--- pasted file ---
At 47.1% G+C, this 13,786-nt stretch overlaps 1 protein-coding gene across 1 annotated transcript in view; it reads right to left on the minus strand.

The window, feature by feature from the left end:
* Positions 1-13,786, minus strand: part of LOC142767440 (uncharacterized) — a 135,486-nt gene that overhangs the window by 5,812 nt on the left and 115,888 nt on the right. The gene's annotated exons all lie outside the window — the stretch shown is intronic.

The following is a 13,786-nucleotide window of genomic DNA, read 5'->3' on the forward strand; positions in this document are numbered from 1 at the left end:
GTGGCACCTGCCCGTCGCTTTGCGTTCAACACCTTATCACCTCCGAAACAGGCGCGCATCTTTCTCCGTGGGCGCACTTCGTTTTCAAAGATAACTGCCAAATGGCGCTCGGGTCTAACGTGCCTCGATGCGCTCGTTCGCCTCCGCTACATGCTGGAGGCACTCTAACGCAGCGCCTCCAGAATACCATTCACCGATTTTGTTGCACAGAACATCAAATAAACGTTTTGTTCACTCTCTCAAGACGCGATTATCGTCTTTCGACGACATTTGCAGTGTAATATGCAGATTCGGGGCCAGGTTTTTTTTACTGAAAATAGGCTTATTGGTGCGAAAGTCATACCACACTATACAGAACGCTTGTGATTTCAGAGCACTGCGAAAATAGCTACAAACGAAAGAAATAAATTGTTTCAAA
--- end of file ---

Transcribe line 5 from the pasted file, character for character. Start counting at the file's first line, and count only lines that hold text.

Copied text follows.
GTGGCACCTGCCCGTCGCTTTGCGTTCAACACCTTATCACCTCCGAAACAGGCGCGCATCTTTCTCCGTGGGCGCACTTCGTTTTCAAAGATAACTGCCAAATGGCGCTCGGGTCTAACGTGCCTCGATGCGCTCGTTCGCCTCCGCTACATGCTGGAGGCACTCTAACGCAGCGCCTCCAGAATACCATTCACCGATTTTGTTGCACAGAACATCAAATAAACGTTTTGTTCACTCTCTCAAGACGCGATTATCGTCTTTCGACGACATTTGCAGTGTAATATGCAGATTCGGGGCCAGGTTTTTTTTACTGAAAATAGGCTTATTGGTGCGAAAGTCATACCACACTATACAGAACGCTTGTGATTTCAGAGCACTGCGAAAATAGCTACAAACGAAAGAAATAAATTGTTTCAAA